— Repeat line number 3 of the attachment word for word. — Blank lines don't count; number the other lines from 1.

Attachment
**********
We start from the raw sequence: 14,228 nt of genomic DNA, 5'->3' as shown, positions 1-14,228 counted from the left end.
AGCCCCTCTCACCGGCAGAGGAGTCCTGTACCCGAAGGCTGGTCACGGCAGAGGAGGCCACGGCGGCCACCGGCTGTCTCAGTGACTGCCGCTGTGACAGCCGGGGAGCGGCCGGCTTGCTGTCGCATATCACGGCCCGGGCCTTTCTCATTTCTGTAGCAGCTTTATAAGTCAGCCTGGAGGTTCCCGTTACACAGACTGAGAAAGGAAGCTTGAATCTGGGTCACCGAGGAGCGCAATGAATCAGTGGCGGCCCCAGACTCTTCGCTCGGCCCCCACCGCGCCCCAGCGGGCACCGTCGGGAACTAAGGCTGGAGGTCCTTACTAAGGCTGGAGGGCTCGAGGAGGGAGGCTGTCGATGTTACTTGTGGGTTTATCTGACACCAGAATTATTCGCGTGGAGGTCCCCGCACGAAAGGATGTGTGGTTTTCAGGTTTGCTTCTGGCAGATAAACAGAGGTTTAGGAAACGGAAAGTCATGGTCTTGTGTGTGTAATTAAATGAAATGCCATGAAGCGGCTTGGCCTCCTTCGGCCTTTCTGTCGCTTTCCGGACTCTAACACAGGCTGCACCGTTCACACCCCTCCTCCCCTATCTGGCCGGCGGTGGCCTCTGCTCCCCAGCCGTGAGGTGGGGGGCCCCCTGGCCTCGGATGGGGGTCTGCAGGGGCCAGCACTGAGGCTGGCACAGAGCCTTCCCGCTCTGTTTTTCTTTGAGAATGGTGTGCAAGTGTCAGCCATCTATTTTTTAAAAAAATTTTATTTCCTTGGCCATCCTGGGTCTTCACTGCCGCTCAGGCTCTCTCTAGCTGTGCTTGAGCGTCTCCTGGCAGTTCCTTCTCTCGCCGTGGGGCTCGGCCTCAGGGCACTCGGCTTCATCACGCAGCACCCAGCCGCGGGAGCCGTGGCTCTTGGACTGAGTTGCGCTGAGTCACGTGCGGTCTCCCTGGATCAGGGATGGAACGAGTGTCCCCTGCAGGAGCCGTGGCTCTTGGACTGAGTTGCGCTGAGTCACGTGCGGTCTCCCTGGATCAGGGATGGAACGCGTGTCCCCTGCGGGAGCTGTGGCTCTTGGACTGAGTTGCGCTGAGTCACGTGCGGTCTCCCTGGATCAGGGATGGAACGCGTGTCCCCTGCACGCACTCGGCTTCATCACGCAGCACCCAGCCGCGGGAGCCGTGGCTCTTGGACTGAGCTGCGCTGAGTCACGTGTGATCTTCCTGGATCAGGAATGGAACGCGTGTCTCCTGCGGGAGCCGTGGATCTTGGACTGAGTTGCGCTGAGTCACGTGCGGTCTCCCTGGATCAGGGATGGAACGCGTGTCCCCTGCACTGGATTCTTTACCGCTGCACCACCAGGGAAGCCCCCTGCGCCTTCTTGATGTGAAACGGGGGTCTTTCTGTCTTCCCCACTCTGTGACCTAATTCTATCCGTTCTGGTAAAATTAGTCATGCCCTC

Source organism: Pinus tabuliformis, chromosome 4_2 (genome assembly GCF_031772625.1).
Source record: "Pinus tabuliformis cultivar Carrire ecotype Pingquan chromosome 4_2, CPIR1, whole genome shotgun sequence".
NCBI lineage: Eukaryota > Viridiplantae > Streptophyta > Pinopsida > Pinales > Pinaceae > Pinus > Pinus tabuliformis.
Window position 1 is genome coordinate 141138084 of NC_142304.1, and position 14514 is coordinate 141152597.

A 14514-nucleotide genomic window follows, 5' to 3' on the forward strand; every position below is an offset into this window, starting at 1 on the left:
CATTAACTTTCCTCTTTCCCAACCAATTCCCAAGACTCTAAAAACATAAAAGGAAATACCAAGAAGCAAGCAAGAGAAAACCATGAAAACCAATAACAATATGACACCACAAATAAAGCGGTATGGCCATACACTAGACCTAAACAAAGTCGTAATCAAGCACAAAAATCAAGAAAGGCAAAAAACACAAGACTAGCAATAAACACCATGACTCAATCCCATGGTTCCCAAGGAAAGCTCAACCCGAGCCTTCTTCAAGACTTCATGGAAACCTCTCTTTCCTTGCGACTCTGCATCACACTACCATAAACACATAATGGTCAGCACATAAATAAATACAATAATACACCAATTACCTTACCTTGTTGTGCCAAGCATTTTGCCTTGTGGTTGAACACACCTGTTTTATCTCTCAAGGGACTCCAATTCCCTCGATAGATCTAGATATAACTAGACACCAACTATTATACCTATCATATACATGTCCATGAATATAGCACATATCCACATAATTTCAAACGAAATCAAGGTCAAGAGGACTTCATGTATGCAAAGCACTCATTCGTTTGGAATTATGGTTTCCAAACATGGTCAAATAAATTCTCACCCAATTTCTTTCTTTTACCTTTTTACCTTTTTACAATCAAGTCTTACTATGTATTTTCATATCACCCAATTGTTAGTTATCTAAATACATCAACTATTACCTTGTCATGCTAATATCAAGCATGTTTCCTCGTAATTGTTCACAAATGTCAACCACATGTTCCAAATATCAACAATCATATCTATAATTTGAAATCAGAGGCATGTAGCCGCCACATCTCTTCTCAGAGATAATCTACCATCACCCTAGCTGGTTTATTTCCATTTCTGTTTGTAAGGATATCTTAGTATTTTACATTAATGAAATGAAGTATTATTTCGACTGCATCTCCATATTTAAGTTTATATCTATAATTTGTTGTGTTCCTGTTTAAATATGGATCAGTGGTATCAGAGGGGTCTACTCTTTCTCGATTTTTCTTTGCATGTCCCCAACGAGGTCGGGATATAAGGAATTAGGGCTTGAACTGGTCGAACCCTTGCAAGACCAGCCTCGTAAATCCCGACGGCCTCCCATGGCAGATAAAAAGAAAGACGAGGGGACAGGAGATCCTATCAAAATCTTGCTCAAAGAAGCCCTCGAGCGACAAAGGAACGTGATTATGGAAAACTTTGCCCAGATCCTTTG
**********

Source organism: Pinus tabuliformis, chromosome 4_2 (genome assembly GCF_031772625.1).